• Last modified 1696 days ago (July 30, 2014)


This driving problem is stubborn as a Mule

Staff writer

Eugene Enos is frustrated.

After health issues caused him to give up his car, a simple trip to the doctor meant coordinating with his son, who took off work to drive him.

Seeking a better solution, Enos spent $8,000 for an all-terrain vehicle and an additional $2,000 trying to make it street legal.

He even got Police Chief Tyler Mermis to sign off on the idea — or so he thought.

Mermis initially told Enos it would be fine if he drove his Mule to town. Only later did he discover Enos was talking about a Kawasaki Mule, making the request a horse of a different color.

Enos wants to use his ATV to go to the pharmacy, food store, and waste transfer station.

“People can drive their mowers down the street, and the Chamber (of Commerce) can drive a John Deere Gator during special events, but I’ve been told that if I drive into town, then I’ll get a ticket,” he said. “All I want to do is run my errands.”

The problem is, the mowers and other non-licensed vehicles Enos has seen on the street aren’t legal, and the police chief can’t give him permission to do something that breaks the law.

“I thought it was a four-legged animal,” Chief Tyler Mermis said. “Once I realized it was an ATV, I told him it was illegal.

“He wanted an exemption. But if I do that for him then I’d have to for everyone else, and I can’t do that.”

Enos estimates he would travel from his rural Marion home to town only once a week.

To make his ATV street-legal he has added mirrors, lights, and other items. He said he doesn’t drive more than 20 mph and currently drives it around Peabody and the county lake.

“It’s a simple request,” he said.

The city is considering an ordinance that would allow residents to drive ATVs on city streets other than where it is illegal by state law.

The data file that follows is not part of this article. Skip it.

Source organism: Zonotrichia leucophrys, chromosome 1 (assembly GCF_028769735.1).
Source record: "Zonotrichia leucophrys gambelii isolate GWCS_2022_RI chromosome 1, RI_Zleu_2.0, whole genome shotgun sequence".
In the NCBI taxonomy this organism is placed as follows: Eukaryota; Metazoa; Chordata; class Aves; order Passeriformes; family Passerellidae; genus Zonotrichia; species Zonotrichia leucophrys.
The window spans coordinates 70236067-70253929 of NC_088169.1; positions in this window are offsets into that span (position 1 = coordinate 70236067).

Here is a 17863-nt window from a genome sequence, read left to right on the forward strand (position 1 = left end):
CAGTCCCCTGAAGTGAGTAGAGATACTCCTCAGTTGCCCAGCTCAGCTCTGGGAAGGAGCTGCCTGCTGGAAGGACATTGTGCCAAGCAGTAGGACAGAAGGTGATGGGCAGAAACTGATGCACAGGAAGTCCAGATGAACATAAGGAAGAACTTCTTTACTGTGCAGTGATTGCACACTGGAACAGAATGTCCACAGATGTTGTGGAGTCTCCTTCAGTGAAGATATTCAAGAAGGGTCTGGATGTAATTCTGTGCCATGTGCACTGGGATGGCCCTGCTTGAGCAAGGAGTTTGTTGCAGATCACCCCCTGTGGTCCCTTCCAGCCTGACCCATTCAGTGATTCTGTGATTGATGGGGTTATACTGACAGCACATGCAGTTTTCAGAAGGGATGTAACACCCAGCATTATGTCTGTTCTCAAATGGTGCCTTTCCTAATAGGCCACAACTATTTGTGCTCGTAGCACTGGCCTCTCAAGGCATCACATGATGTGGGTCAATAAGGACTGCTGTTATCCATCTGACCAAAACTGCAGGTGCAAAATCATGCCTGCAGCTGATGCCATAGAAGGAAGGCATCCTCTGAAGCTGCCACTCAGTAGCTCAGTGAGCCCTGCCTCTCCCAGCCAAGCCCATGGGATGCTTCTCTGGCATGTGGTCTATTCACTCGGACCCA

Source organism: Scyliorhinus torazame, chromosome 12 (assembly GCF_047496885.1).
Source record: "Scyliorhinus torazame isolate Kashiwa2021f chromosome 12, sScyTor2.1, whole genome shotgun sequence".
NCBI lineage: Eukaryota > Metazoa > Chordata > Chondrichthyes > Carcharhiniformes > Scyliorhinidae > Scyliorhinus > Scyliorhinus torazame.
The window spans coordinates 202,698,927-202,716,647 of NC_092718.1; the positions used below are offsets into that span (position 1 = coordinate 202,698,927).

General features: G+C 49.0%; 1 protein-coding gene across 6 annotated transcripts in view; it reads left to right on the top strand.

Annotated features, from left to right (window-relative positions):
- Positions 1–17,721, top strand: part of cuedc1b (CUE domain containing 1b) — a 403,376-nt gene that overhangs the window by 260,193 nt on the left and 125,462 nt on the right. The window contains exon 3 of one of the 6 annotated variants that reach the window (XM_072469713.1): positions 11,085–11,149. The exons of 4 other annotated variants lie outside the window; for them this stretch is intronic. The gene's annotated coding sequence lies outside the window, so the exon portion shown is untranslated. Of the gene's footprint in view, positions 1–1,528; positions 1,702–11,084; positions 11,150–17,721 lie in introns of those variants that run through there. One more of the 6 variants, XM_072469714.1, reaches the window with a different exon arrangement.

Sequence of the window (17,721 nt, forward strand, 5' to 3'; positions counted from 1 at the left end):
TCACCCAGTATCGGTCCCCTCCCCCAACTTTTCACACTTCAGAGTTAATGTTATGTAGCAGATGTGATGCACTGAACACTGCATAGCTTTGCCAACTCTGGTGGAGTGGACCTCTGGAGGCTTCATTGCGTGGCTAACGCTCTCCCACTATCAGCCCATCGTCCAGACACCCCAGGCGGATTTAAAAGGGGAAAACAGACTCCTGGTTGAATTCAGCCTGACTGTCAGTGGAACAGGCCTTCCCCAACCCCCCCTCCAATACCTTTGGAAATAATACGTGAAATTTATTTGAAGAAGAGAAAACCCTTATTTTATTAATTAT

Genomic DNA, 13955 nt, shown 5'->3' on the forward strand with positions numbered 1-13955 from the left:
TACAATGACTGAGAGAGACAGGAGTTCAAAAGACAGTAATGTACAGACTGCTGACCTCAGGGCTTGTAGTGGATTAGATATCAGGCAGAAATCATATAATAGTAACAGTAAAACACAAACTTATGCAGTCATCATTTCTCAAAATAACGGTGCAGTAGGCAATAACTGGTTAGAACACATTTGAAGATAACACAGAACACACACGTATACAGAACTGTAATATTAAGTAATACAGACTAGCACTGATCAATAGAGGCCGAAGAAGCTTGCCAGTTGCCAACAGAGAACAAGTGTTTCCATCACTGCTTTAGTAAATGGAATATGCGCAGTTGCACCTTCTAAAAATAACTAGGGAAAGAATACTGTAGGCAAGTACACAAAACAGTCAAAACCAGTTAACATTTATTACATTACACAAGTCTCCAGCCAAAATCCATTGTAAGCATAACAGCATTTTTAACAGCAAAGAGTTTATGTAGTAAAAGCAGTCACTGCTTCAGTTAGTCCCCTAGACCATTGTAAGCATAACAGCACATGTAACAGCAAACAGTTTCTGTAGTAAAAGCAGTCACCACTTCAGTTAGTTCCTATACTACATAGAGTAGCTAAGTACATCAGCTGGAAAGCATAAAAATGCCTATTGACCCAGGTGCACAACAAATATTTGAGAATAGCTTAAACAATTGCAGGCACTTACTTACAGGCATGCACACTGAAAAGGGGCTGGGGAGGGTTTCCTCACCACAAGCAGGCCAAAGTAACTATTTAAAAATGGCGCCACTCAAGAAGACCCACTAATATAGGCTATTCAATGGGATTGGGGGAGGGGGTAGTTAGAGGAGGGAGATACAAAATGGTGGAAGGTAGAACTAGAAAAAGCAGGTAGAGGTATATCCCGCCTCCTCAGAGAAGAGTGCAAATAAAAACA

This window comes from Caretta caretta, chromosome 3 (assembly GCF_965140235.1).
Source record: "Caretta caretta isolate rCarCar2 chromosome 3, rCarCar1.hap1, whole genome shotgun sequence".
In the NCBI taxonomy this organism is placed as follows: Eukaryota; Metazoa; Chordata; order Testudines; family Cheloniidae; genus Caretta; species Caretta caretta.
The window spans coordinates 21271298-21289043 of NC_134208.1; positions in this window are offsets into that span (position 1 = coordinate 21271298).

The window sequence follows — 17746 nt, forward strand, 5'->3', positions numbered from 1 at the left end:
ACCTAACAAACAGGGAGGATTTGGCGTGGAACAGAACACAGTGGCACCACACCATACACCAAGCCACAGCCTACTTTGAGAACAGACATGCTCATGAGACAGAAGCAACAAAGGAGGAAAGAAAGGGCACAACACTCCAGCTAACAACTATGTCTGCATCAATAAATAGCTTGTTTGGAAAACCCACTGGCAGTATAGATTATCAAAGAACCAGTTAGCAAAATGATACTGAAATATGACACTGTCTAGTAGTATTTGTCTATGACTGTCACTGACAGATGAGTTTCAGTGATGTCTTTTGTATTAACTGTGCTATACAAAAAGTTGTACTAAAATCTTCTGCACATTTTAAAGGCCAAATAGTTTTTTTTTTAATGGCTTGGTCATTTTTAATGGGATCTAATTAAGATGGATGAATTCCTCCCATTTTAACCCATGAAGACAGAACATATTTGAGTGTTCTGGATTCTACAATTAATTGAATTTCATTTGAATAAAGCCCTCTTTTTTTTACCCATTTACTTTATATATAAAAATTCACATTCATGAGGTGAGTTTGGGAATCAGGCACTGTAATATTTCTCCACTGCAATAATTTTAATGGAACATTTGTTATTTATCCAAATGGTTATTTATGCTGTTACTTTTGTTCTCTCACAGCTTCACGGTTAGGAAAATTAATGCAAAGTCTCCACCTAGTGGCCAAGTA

But even if the city were to allow Enos and others to use ATVs on city streets, they still might not be able to get to where they want to go.

There is no way except Main St. to get across Luta Creek, and because Main St. is a state highway, ATVs are illegal on it.

“We’re all for it,” Mermis said, “but only if we can find some way to get people safely up the hill without driving on people’s property or the street and breaking state law.”

He is looking for a route that would allow Enos and others to use the sidewalks to gain access from the hill to the valley before proposing the ordinance late in late August or early in September.

Mermis said several residents want to use ATVs on city streets.

“There’s more than you think,” he said. “If you live by the golf course and look out the windows often enough, you will see golf carts go by.”

But even if the council agrees on an ordinance, Enos still might not be able to drive his ATV in town legally.

State law and the proposed ordinances would allow ATVs on streets only if the driver has a valid driver’s license. Enos gave up his license for medical reasons. To get his license back he would have to pass a written test and a driving test.

An alternative, according to Gayla Ratzlaff of the county Department on Aging, is to use a county van, which is available first come, first serve.

Reservations must be made at least 24 hours in advance. The van was used four times last week.

Last modified July 30, 2014